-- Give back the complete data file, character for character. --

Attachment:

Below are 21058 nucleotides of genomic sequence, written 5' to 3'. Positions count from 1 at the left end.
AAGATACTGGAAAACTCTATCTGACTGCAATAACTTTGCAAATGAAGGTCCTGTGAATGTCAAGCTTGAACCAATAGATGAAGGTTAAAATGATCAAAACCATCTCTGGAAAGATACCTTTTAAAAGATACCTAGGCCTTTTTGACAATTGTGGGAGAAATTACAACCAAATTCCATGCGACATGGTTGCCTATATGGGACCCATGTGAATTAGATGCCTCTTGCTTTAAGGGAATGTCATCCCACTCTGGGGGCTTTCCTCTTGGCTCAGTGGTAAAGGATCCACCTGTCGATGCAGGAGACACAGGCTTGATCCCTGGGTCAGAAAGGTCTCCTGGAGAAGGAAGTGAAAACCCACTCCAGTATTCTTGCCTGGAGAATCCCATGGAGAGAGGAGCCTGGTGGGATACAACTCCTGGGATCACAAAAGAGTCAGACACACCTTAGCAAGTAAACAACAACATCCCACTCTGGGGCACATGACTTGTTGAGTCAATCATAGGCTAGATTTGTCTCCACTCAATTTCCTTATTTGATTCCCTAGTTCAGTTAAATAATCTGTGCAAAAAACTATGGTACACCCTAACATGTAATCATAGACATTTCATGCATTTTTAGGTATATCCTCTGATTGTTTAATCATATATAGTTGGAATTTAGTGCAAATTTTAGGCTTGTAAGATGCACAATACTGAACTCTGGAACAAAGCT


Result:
Below are 21058 nucleotides of genomic sequence, written 5' to 3'. Positions count from 1 at the left end.
AAGATACTGGAAAACTCTATCTGACTGCAATAACTTTGCAAATGAAGGTCCTGTGAATGTCAAGCTTGAACCAATAGATGAAGGTTAAAATGATCAAAACCATCTCTGGAAAGATACCTTTTAAAAGATACCTAGGCCTTTTTGACAATTGTGGGAGAAATTACAACCAAATTCCATGCGACATGGTTGCCTATATGGGACCCATGTGAATTAGATGCCTCTTGCTTTAAGGGAATGTCATCCCACTCTGGGGGCTTTCCTCTTGGCTCAGTGGTAAAGGATCCACCTGTCGATGCAGGAGACACAGGCTTGATCCCTGGGTCAGAAAGGTCTCCTGGAGAAGGAAGTGAAAACCCACTCCAGTATTCTTGCCTGGAGAATCCCATGGAGAGAGGAGCCTGGTGGGATACAACTCCTGGGATCACAAAAGAGTCAGACACACCTTAGCAAGTAAACAACAACATCCCACTCTGGGGCACATGACTTGTTGAGTCAATCATAGGCTAGATTTGTCTCCACTCAATTTCCTTATTTGATTCCCTAGTTCAGTTAAATAATCTGTGCAAAAAACTATGGTACACCCTAACATGTAATCATAGACATTTCATGCATTTTTAGGTATATCCTCTGATTGTTTAATCATATATAGTTGGAATTTAGTGCAAATTTTAGGCTTGTAAGATGCACAATACTGAACTCTGGAACAAAGCT